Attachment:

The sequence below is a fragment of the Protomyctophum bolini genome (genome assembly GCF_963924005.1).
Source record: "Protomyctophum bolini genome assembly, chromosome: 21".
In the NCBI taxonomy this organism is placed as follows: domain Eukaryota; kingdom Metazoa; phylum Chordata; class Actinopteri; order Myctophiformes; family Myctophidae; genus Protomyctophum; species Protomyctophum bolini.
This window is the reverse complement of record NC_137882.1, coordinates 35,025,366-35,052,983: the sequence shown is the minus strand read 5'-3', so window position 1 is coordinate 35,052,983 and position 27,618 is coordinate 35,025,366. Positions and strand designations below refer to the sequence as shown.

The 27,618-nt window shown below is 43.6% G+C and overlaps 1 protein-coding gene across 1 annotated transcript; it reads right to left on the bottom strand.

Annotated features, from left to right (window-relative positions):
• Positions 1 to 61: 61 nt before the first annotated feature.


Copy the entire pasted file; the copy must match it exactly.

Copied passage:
The sequence below is a fragment of the Protomyctophum bolini genome (genome assembly GCF_963924005.1).
Source record: "Protomyctophum bolini genome assembly, chromosome: 21".
In the NCBI taxonomy this organism is placed as follows: domain Eukaryota; kingdom Metazoa; phylum Chordata; class Actinopteri; order Myctophiformes; family Myctophidae; genus Protomyctophum; species Protomyctophum bolini.
This window is the reverse complement of record NC_137882.1, coordinates 35,025,366-35,052,983: the sequence shown is the minus strand read 5'-3', so window position 1 is coordinate 35,052,983 and position 27,618 is coordinate 35,025,366. Positions and strand designations below refer to the sequence as shown.

The 27,618-nt window shown below is 43.6% G+C and overlaps 1 protein-coding gene across 1 annotated transcript; it reads right to left on the bottom strand.

Annotated features, from left to right (window-relative positions):
• Positions 1 to 61: 61 nt before the first annotated feature.